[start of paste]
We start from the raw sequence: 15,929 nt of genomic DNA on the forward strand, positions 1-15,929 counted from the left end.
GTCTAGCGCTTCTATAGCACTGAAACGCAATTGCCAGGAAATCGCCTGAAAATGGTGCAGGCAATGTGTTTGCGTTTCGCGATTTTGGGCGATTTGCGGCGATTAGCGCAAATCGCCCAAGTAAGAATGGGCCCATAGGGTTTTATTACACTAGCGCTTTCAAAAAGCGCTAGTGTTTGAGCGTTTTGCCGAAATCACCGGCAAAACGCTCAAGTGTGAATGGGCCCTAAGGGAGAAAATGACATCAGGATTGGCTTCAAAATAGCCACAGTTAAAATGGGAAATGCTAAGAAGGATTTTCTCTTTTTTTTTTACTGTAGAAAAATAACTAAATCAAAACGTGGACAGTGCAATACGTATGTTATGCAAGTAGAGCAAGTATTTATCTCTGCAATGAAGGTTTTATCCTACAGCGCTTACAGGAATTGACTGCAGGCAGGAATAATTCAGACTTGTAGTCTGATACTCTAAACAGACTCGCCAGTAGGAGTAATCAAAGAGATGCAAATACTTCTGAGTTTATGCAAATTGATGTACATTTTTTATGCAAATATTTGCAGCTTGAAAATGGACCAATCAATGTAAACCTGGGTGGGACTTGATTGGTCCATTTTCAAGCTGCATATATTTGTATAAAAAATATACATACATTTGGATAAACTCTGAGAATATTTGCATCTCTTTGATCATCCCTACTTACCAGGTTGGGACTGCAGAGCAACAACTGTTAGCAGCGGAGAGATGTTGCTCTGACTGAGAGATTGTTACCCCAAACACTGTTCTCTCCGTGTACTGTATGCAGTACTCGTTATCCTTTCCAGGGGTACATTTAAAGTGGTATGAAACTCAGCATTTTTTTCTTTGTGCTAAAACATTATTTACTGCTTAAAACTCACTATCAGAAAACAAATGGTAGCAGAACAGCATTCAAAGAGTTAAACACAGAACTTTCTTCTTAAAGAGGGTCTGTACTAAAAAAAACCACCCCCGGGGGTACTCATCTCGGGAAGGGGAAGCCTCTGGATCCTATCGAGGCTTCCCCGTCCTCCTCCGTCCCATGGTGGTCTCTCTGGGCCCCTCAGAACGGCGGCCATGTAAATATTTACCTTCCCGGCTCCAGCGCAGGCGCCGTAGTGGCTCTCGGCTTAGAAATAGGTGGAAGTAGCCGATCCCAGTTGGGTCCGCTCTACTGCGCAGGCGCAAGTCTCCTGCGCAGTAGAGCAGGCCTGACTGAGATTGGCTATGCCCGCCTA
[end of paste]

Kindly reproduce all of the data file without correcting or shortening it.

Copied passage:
We start from the raw sequence: 15,929 nt of genomic DNA on the forward strand, positions 1-15,929 counted from the left end.
GTCTAGCGCTTCTATAGCACTGAAACGCAATTGCCAGGAAATCGCCTGAAAATGGTGCAGGCAATGTGTTTGCGTTTCGCGATTTTGGGCGATTTGCGGCGATTAGCGCAAATCGCCCAAGTAAGAATGGGCCCATAGGGTTTTATTACACTAGCGCTTTCAAAAAGCGCTAGTGTTTGAGCGTTTTGCCGAAATCACCGGCAAAACGCTCAAGTGTGAATGGGCCCTAAGGGAGAAAATGACATCAGGATTGGCTTCAAAATAGCCACAGTTAAAATGGGAAATGCTAAGAAGGATTTTCTCTTTTTTTTTTACTGTAGAAAAATAACTAAATCAAAACGTGGACAGTGCAATACGTATGTTATGCAAGTAGAGCAAGTATTTATCTCTGCAATGAAGGTTTTATCCTACAGCGCTTACAGGAATTGACTGCAGGCAGGAATAATTCAGACTTGTAGTCTGATACTCTAAACAGACTCGCCAGTAGGAGTAATCAAAGAGATGCAAATACTTCTGAGTTTATGCAAATTGATGTACATTTTTTATGCAAATATTTGCAGCTTGAAAATGGACCAATCAATGTAAACCTGGGTGGGACTTGATTGGTCCATTTTCAAGCTGCATATATTTGTATAAAAAATATACATACATTTGGATAAACTCTGAGAATATTTGCATCTCTTTGATCATCCCTACTTACCAGGTTGGGACTGCAGAGCAACAACTGTTAGCAGCGGAGAGATGTTGCTCTGACTGAGAGATTGTTACCCCAAACACTGTTCTCTCCGTGTACTGTATGCAGTACTCGTTATCCTTTCCAGGGGTACATTTAAAGTGGTATGAAACTCAGCATTTTTTTCTTTGTGCTAAAACATTATTTACTGCTTAAAACTCACTATCAGAAAACAAATGGTAGCAGAACAGCATTCAAAGAGTTAAACACAGAACTTTCTTCTTAAAGAGGGTCTGTACTAAAAAAAACCACCCCCGGGGGTACTCATCTCGGGAAGGGGAAGCCTCTGGATCCTATCGAGGCTTCCCCGTCCTCCTCCGTCCCATGGTGGTCTCTCTGGGCCCCTCAGAACGGCGGCCATGTAAATATTTACCTTCCCGGCTCCAGCGCAGGCGCCGTAGTGGCTCTCGGCTTAGAAATAGGTGGAAGTAGCCGATCCCAGTTGGGTCCGCTCTACTGCGCAGGCGCAAGTCTCCTGCGCAGTAGAGCAGGCCTGACTGAGATTGGCTATGCCCGCCTA